The Third Patriarch of Zen
Hsin Hsin Ming by Seng-T’san
The Great Way is not difficult
for those who have no preferences.
When love and hate are both absent
everything becomes clear and undisguised.
Make the smallest distinction, however,
and heaven and earth are set infinitely apart.
If you wish to see the truth
then hold no opinions for or against anything.
To set up what you like against what you dislike
is the disease of the mind.
When the deep meaning of things is not understood,
the mind’s essential peace is disturbed to no avail.
The Way is perfect like vast space
where nothing is lacking and nothing in excess.
Indeed, it is due to our choosing to accept or reject
that we do not see the true nature of things.
Live neither in the entanglements of outer things,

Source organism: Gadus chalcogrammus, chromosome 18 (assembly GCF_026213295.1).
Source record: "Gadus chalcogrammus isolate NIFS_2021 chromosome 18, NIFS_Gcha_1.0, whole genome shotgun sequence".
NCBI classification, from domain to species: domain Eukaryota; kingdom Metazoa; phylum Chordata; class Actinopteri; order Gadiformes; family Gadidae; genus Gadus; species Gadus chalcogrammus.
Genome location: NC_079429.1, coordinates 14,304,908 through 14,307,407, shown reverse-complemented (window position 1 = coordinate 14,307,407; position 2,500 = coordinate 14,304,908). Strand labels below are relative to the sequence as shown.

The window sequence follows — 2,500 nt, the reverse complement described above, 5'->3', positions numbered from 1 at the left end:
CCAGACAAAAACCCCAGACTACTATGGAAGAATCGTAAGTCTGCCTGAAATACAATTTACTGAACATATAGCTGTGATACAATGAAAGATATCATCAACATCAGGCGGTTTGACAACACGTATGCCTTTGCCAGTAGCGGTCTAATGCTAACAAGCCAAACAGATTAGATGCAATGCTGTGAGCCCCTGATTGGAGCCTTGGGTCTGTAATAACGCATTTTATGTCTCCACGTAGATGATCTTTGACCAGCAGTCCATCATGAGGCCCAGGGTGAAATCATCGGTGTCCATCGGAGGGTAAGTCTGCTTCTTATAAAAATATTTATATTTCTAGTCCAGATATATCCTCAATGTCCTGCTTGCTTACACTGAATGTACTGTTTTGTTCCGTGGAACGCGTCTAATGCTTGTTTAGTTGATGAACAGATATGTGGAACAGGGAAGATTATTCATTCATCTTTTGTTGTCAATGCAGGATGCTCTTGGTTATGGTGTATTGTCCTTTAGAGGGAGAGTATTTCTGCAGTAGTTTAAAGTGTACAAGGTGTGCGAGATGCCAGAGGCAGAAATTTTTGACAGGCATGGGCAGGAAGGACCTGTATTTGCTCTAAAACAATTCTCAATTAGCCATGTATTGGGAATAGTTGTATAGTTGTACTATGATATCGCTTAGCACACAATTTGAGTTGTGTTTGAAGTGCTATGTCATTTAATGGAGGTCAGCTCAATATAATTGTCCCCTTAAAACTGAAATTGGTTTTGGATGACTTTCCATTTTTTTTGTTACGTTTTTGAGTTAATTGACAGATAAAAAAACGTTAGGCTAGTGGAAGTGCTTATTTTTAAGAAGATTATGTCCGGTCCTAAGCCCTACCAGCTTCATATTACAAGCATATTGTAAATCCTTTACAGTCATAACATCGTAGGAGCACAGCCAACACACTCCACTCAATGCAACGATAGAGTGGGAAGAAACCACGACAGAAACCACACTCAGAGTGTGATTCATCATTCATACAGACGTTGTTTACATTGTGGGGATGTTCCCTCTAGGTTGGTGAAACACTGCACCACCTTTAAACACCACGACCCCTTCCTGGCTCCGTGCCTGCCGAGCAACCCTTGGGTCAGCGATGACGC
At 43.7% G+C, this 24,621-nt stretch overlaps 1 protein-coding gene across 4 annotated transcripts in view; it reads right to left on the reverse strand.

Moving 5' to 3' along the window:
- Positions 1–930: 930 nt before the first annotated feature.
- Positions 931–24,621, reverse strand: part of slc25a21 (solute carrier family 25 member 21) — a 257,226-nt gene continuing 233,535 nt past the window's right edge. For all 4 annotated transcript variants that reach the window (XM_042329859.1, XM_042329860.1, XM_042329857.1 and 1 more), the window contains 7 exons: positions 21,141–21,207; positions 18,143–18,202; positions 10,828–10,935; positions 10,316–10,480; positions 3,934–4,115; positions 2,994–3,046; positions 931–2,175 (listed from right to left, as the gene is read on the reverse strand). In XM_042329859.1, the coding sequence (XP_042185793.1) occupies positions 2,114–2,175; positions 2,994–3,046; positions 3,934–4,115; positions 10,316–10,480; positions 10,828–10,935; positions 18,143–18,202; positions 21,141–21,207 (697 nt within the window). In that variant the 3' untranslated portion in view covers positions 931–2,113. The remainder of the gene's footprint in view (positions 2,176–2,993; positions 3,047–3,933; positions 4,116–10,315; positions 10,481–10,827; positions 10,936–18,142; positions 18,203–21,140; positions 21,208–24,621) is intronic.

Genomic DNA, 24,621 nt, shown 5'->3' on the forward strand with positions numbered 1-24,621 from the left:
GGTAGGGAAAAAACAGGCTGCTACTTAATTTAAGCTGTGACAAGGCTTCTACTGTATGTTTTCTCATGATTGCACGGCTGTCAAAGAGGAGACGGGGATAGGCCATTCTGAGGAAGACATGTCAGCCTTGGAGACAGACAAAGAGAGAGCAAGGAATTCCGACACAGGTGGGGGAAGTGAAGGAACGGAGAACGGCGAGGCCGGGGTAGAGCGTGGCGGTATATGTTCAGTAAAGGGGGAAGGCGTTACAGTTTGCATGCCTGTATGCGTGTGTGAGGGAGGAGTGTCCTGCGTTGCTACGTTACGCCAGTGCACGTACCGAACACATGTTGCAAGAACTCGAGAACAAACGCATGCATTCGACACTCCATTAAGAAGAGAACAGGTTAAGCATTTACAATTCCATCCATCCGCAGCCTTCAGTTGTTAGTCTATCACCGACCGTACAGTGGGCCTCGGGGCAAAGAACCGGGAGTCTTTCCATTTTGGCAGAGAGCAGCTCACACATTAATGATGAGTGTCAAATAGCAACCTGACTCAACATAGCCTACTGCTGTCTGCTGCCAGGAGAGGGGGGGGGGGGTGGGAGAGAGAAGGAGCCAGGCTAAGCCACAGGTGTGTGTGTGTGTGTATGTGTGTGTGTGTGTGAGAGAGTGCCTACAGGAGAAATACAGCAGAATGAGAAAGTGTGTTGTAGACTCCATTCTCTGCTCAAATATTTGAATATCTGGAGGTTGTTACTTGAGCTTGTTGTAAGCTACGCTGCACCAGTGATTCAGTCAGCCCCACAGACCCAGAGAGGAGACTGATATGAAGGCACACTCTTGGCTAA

nor in inner feelings of emptiness.
Be serene in the oneness of things and such
erroneous views will disappear by themselves.
When you try to stop activity by passivity
your very effort fills you with activity.
As long as you remain in one extreme or the other
you will never know Oneness.
Those who do not live in the single Way
fail in both activity and passivity,
assertion and denial.
To deny the reality of things
is to miss their reality;
To assert the emptiness of things
is to miss their reality.
The more you talk and think about it,
the further astray you wander from the truth.
Stop talking and thinking,
and there is nothing you will not be able to know.
To return to the root is to find meaning,
but to pursue appearances is to miss the source.
At the moment of inner enlightenment
there is a going beyond appearance and emptiness.
The changes that appear to occur in the empty world
we call real only because of our ignorance.